TCAF 2011May 10th, 2011 |
This weekend I heard lots of people say the same thing: TCAF is so full of amazing creators that the experience is almost overwhelming. At every turn you find wonderful things that you want to own, and you hardly know how to spend your money! You want to read it all. My husband told me on the first day that he’d already blown through his budget and he hadn’t even left the second floor atrium. (Though we somehow found some money for the second day, for some of the other wonderful books we wanted. Here’s a link to a photo the hubby took of our haul. I think we need a whole new bookshelf for all this!) So, yes. It really was a great show.
This year the atrium had a middle aisle of tables, which TCAF organizer Chris Butcher told me was at the request of the folks running the library, who wanted the area to seem more “full.” I’d say they got their wish! From about 11:00am onwards the second floor was quite crowded, and I’m told the first floor was equally packed. At most shows I have slow times when I can sit down and work on some sketches—not at this show! Typically at a comic con I’ll get lots of folks who zoom right on by my table with barely a glance, either because they aren’t there to buy comics or they have specific interests that don’t overlap with what I do. Not at TCAF. Here, the majority of passers-by, even the ones that didn’t buy anything, seemed to linger long enough to really take in each table’s offerings. There didn’t seem to be that reluctance I often find at other shows to pick up and flip through a book. The people coming by were here because they were looking for something to read. It was… nice.
Sunday was, as you might suppose, more laid back than Saturday, so I was able to go around a little and hunt down some creators I’d been looking forward to meeting, and say hello to a few familiar faces. I was delighted to finally get to meet Dylan Meconis, who was as lovely a person as I’d imagined. I picked up a copy of her new book, volume 1 of Family Man. I love the webcomic, and I know I’ll enjoy it all over again reading it on paper. I was also pleased to meet Barry Deutsch, who created the comic with what has to be the best tagline ever: “Yet another Troll-fighting 11-Year-Old Orthodox Jewish Girl Comic.” Hereville: How Mirka Got Her Sword. I thought this was just going to be a collected version of the webcomic, but it turns out that the whole story has been expanded and there’s lots of new material! Woo hoo! I only had a far-too-brief chat with Angela Melick of the webcomic Wasted Talent (I am totally digging her book– why didn’t I go over to her table when I had the chance???), but I did find time to bring my daughter—who is a huge fan of comic strips like Garfield and Calvin and Hobbes, not to mention nuts about dogs—over to meet Dave Kellett and get a copy of his book Pugs signed to her (she brought it with her to school today). I bought his Drive collection for me, and burbled on about how much I love listening to the Webcomics Weekly podcast.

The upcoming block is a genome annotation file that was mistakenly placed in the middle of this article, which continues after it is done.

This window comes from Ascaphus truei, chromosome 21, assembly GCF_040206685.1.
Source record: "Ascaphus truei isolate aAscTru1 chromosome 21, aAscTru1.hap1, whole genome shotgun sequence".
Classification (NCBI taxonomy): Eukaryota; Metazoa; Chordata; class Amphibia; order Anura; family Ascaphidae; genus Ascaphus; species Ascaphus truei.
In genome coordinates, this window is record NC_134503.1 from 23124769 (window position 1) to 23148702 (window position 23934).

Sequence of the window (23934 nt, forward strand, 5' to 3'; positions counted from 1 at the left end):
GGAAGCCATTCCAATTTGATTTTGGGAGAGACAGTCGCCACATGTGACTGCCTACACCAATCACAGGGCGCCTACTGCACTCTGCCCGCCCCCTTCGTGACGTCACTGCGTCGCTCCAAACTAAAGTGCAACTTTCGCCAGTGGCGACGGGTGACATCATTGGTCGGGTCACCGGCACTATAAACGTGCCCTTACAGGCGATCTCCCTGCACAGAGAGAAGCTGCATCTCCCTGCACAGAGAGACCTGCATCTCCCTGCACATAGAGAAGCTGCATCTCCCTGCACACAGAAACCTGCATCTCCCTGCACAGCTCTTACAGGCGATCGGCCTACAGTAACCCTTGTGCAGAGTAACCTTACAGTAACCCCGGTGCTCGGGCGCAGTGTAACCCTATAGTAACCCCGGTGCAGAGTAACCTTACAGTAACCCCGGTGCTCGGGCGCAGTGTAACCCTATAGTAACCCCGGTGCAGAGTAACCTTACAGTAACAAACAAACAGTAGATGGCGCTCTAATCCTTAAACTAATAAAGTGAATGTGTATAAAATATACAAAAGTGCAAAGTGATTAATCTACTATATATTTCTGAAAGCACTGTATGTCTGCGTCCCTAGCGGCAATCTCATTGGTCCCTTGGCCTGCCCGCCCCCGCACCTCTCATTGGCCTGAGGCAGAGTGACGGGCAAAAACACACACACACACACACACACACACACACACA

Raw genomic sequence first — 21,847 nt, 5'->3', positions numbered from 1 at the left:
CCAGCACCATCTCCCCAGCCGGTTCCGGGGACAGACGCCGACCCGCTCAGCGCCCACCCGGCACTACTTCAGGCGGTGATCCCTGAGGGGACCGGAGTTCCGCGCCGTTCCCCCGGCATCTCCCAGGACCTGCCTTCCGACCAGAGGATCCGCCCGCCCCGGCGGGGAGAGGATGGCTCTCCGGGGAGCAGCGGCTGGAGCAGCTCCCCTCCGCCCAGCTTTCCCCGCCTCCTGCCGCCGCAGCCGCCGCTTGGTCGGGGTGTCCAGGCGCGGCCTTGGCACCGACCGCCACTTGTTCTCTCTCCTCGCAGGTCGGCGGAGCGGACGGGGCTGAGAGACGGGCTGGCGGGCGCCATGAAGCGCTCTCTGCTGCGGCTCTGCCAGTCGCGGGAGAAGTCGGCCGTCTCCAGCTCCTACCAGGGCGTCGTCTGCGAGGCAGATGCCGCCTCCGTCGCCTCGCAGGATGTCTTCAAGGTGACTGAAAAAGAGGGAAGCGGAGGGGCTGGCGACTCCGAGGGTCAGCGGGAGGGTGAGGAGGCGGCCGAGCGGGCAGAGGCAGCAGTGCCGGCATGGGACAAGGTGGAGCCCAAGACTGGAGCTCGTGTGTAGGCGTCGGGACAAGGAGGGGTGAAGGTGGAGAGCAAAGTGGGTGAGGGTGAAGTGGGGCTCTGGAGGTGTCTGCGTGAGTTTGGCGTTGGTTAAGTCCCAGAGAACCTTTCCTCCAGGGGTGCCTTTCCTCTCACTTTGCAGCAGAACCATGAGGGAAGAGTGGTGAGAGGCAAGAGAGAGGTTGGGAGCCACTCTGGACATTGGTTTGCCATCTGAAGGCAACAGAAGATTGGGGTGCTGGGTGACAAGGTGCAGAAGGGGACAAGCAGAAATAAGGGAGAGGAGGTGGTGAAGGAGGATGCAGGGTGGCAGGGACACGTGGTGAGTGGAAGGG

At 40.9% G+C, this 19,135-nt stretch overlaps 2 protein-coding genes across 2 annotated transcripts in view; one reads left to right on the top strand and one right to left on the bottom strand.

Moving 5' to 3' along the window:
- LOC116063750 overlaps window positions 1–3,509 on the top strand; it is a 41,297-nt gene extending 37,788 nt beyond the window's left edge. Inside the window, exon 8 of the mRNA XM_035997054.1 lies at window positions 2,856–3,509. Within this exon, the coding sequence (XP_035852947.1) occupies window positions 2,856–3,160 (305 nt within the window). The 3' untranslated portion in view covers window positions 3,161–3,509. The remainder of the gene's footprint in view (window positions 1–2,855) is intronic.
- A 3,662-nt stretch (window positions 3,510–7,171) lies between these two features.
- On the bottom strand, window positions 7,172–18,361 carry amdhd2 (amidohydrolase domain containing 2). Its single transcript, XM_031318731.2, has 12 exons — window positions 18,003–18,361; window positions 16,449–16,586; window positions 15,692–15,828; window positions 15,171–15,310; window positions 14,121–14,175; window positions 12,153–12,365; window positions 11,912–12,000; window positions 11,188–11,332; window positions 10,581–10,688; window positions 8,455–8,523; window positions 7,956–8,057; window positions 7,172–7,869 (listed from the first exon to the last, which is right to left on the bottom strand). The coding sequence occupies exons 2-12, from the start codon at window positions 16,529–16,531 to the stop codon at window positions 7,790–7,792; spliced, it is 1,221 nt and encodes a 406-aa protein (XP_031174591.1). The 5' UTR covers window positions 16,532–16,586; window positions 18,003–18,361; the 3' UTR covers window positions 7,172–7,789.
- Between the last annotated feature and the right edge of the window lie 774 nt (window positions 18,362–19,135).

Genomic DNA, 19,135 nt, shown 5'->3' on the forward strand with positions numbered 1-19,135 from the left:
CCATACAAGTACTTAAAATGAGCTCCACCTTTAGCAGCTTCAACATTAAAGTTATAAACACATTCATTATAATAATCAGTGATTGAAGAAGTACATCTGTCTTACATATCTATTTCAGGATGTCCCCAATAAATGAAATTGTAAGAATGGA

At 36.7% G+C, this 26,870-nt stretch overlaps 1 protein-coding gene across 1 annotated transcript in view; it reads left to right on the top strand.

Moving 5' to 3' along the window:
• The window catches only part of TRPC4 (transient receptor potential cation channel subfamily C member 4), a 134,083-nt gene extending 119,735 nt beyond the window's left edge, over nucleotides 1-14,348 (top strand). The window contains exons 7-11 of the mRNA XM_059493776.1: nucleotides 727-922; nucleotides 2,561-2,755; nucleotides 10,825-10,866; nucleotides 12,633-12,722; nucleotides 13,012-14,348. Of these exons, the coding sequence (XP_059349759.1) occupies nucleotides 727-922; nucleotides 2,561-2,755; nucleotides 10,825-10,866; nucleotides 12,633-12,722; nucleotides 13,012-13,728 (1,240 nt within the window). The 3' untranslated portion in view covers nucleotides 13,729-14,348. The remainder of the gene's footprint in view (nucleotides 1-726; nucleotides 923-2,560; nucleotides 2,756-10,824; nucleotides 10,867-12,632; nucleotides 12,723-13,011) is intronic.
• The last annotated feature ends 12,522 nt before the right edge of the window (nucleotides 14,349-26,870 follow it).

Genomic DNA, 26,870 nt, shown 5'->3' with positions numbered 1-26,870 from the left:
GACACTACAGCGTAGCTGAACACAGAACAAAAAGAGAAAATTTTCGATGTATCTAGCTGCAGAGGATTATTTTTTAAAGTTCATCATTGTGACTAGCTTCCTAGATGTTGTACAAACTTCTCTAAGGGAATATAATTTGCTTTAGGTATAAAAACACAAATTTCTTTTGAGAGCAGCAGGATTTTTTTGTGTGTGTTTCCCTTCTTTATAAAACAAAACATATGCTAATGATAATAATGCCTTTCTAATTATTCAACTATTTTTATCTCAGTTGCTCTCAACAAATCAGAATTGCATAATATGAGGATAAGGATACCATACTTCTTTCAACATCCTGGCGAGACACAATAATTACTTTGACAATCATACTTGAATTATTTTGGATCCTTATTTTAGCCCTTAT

A bit more name-dropping here, mainly in the interest of sharing more books that you should check out: Jim Ottaviani had with him copies of his imminent book on Feynman (yay!), and my son was grinning from ear to ear when he showed me the copy he’d won of the also-not-quite-released book Astronaut Academy by Dave Roman. I was so glad that Crystal Yates of Earthsong and Stef of Sarah Zero stopped by– their respective webcomics are about as different as you can get, but each is amazing in its own way. And old pal Mike White—whom I haven’t seem in over a decade!—had the table next to mine, and he had with him copies of his new book from SLG, Amity Blamity. He drew incredibly cute sketches inside of every book—every one!—he sold: Chester the pig high-fiving a little cartoon-version of the person who just bought the book. Awwww!
Galaxion Book 2 did manage to arrive in time, so TCAF saw the debut of my second graphic novel! I packed what I thought would be way more books than I would sell, but out of a whole case of books I only brought home two. And that’s not even taking into account the other things I had for sale. What a weekend!
Thank you to everyone who stopped by to say they’ve enjoyed my comic, and to all who bought some stuff. You made this the best convention ever. And I know I say that a lot, but it really was!